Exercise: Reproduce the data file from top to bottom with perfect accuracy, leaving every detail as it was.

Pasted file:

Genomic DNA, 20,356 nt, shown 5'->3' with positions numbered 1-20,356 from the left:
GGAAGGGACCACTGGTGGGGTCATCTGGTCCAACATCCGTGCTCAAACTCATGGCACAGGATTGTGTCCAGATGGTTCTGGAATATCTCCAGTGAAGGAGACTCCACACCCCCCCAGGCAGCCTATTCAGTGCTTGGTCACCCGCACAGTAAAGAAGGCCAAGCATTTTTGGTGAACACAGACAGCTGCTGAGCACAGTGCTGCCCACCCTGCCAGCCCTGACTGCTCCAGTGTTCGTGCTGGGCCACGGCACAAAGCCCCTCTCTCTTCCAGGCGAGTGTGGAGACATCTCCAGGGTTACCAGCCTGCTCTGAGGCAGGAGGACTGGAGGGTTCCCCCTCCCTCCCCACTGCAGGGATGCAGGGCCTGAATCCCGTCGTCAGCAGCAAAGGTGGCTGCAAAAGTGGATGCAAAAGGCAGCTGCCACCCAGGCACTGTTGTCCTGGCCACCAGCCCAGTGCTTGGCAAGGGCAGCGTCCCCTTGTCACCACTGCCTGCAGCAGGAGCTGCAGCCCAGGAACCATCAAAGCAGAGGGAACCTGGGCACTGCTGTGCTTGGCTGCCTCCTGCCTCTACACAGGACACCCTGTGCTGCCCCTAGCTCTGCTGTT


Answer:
Genomic DNA, 20,356 nt, shown 5'->3' with positions numbered 1-20,356 from the left:
GGAAGGGACCACTGGTGGGGTCATCTGGTCCAACATCCGTGCTCAAACTCATGGCACAGGATTGTGTCCAGATGGTTCTGGAATATCTCCAGTGAAGGAGACTCCACACCCCCCCAGGCAGCCTATTCAGTGCTTGGTCACCCGCACAGTAAAGAAGGCCAAGCATTTTTGGTGAACACAGACAGCTGCTGAGCACAGTGCTGCCCACCCTGCCAGCCCTGACTGCTCCAGTGTTCGTGCTGGGCCACGGCACAAAGCCCCTCTCTCTTCCAGGCGAGTGTGGAGACATCTCCAGGGTTACCAGCCTGCTCTGAGGCAGGAGGACTGGAGGGTTCCCCCTCCCTCCCCACTGCAGGGATGCAGGGCCTGAATCCCGTCGTCAGCAGCAAAGGTGGCTGCAAAAGTGGATGCAAAAGGCAGCTGCCACCCAGGCACTGTTGTCCTGGCCACCAGCCCAGTGCTTGGCAAGGGCAGCGTCCCCTTGTCACCACTGCCTGCAGCAGGAGCTGCAGCCCAGGAACCATCAAAGCAGAGGGAACCTGGGCACTGCTGTGCTTGGCTGCCTCCTGCCTCTACACAGGACACCCTGTGCTGCCCCTAGCTCTGCTGTT